• Hair loss: Chemotherapy targets rapidly dividing cells, including hair follicles. While hair loss is often temporary, patients can wear wigs or seek insurance-covered cranial prosthesis. Using red light therapy and applying argan or castor oil on the scalp may also stimulate hair growth.
  • Skin and nail changes: Some chemotherapy drugs can make the skin dry, red, sore, and itchy, and the nails brittle, flaky, and discolored.
  • Loss of appetite: Chemotherapy causes loss of appetite in 71.4% of patients due to its impact on the digestive system and the production of inflammatory substances, leading to altered taste and a general aversion to food. Related: How Cancer Patients Can Prevent Malnutrition.
  • Diarrhea: Chemotherapy-induced gastrointestinal toxicities cause diarrhea in almost half of all breast cancer patients.
  • Infections: Ironically, chemotherapy can weaken the body’s ability to fight infection. As a result, patients are more likely to get infected with chickenpox, influenza, and COVID-19.
  • Peripheral neuropathy: Chemotherapy can damage nerves in the arms, legs, hands, and feet. Symptoms include numbness, tingling, and pain, though they typically subside after treatment.
  • Anemia: Anemia refers to having a red blood cell count of 100g/L or less. Its side effects include dizziness, lightheadedness, unusual heartbeat, headaches, shortness of breath, weakness, and cold hands and feet. Patients struggling with these symptoms must let their cancer care team know, as a blood transfusion may be necessary if the red blood cell level falls significantly. Untreated anemia is life-threatening and can cause death.
  • Emotional issues: Undergoing chemotherapy can be stressful and traumatic. It increases the risk of emergent anxiety and depression, which coincide with severe pain, extreme fatigue, diminished quality of life, and lower life expectancy. Also read: Weathering the Emotional Storm of Breast Cancer.

Other side effects may include sleep disturbances, memory or concentration problems, and sex and fertility issues.

Chemotherapy is physically and emotionally demanding but often effective in destroying breast cancer cells. Unfortunately, it also damages healthy cells. Following an oncologist’s recommendations and seeking prompt medical assistance whenever a new symptom arises will help chemotherapy patients feel as comfortable as possible.

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3. Radiation Therapy

This treatment involves delivering powerful waves of energy to prevent the division and growth of cancer cells. It kills these problematic organisms, reducing the speed at which they grow, and shrinking tumors to allow surgery. It is part of treatment in approximately 70% of breast cancer patients, with 97.3% after lumpectomy and 26.1% after mastectomy.

The prevalent types of radiation therapy used to treat breast cancer are:

  • External Beam Radiation Therapy: An oncologist directs an external beam of radiation to the entire breast or areas where a surgeon removed a tumor. Typically, treatments occur Monday through Friday for 2 to 10 weeks.
  • Internal Radiation: Also called brachytherapy, it involves placing radioactive seeds or pellets inside the breast adjacent to the surgically removed tumor. The radiation releases over time, targeting cancer cells without damaging surrounding tissue. Brachytherapy enables a shorter treatment course and may cause fewer side effects compared to external beam radiation. However, it is only suitable for some patients depending on factors like the tumor’s size, location, and overall aggressiveness.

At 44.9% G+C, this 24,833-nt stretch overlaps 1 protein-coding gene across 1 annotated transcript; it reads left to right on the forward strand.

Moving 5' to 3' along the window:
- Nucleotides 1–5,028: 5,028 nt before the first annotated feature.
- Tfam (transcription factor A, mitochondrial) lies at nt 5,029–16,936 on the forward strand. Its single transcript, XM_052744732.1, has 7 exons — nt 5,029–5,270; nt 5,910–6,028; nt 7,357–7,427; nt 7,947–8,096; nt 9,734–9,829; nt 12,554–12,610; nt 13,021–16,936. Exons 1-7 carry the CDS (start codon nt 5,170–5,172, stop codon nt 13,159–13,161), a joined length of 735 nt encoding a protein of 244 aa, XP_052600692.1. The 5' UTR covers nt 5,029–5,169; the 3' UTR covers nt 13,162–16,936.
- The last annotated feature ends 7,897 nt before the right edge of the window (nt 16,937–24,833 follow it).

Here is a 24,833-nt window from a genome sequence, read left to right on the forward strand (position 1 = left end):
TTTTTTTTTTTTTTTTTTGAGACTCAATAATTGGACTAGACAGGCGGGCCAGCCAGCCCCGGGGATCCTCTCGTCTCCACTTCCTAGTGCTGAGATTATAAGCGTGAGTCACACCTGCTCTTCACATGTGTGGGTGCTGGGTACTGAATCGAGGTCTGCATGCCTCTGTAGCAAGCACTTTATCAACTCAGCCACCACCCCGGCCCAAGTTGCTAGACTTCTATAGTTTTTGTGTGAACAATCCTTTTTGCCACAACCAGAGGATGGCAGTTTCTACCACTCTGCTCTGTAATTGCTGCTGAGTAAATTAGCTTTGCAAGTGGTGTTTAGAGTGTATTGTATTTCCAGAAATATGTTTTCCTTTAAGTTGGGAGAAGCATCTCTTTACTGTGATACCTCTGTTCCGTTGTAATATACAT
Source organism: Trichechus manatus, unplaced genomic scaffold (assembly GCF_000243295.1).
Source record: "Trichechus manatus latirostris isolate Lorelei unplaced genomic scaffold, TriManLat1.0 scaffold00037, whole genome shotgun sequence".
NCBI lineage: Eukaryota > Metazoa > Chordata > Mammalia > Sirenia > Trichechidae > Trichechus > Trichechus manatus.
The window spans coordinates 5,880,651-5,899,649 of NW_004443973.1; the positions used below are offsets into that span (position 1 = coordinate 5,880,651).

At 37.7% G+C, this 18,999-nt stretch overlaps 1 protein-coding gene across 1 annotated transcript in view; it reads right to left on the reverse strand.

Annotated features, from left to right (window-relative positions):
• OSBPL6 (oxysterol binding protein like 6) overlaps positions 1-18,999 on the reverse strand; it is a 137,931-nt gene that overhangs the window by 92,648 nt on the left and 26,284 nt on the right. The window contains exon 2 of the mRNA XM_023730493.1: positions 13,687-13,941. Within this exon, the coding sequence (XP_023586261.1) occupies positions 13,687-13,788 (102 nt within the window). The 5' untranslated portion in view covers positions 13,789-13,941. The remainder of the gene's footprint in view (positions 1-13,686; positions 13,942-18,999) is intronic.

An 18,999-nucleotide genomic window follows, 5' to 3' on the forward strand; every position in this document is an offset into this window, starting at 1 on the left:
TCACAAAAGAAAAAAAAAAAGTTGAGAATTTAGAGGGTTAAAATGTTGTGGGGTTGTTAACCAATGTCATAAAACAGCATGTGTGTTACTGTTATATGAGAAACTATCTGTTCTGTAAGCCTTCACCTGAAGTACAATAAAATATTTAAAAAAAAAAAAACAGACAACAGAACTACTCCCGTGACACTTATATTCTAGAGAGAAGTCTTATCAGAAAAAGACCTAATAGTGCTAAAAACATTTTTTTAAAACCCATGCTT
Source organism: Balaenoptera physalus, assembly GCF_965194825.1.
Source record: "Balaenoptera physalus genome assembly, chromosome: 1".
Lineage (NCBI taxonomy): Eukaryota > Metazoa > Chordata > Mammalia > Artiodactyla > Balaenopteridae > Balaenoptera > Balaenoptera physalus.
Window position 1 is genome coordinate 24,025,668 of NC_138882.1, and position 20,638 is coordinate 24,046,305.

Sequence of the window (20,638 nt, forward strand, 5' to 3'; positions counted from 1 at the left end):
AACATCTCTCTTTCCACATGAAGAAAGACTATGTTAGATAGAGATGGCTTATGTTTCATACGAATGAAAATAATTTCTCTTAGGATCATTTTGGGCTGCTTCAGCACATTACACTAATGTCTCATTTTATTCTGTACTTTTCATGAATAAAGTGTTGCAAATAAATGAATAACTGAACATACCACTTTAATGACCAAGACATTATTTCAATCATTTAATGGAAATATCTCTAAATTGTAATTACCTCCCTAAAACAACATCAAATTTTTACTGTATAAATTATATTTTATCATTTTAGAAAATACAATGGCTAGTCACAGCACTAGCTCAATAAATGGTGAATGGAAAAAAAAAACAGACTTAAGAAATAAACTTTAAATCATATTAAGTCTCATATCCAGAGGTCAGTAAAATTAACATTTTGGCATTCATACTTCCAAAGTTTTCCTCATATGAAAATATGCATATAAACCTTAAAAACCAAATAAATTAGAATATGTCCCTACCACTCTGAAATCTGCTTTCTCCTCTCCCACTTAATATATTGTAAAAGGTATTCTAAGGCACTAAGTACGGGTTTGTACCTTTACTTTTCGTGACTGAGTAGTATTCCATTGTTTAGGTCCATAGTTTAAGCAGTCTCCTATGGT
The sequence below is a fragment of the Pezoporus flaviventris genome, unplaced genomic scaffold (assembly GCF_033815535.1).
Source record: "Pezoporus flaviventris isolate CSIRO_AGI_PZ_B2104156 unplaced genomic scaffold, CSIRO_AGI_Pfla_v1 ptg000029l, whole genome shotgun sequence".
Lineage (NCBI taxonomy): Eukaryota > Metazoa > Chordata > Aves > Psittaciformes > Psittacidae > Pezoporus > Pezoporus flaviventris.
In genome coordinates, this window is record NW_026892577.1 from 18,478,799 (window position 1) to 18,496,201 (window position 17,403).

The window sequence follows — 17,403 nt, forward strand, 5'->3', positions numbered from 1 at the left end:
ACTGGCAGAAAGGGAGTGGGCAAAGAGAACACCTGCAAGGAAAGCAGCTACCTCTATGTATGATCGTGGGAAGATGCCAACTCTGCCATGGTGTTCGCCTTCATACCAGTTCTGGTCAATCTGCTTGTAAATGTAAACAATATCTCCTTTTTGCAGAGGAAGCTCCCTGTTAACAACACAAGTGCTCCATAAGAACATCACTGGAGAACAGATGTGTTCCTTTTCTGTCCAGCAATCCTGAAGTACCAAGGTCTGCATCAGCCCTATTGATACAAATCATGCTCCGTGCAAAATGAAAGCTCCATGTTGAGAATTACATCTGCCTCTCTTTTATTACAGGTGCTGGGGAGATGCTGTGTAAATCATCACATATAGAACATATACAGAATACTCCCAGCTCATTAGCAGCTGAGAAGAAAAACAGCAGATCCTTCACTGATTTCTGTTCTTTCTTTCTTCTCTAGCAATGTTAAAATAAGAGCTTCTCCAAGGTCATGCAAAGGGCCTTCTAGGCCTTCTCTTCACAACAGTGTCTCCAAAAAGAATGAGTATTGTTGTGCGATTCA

• Accelerated Partial Breast Irradiation (APBI): This form of radiotherapy delivers higher doses of radiation over a shorter period. It focuses on the tumor-removed area rather than the entire breast. APBI may be an option for patients with early-stage breast cancer.

The side effects of radiation therapy for breast tumors include: 

  • Fatigue and lethargy: Feeling weak, tired, or sleepy is common during and after radiation therapy treatments. These sensations may worsen as treatment progresses and improve over time after treatment ends.
  • Hair loss: Balding in the chest or armpit is a common aftermath of radiation exposure to the breast area. Similar to chemotherapy, hair loss is often temporary. Hair will regrow after treatment ends.
  • Radiation burn (radiation dermatitis): Skin issues may appear 10 to 14 days after starting radiotherapy, later in the program, or after completing treatment. The patient may notice the skin becoming darker or pink over time; it may feel dry, tender, sore, and itchy; appear moist and weepy; or flake and peel as therapy continues. Skin reactions depend on the radiation dose and treatment duration. Patients must look after their skin during treatment. Radiation therapists recommend taking daily showers using a mild soap to keep the treated area comfortable.
  • Nausea and vomiting: These side effects occur due to receiving radiation to or near the abdomen or middle back. A patient may feel ill or have an upset stomach for hours after radiation treatment.
  • Lymphedema: This swelling from lymph fluid accumulation in the body usually occurs in the arm on the same side as the radiation-treated breast.
  • Radiation fibrosis: Those who receive radiation treatment for breast cancer are at risk of late side effects like radiation-induced fibrosis. This thickening or scarring of tissue can emerge months or years after radiation therapy, causing structural and functional breast changes.

Breast cancer patients must talk to their healthcare provider about side-effects prevention and management before the treatment program begins. Knowing what to expect and how to handle the possible health consequences are crucial for emotional preparedness and mental well-being.


4. Hormone Therapy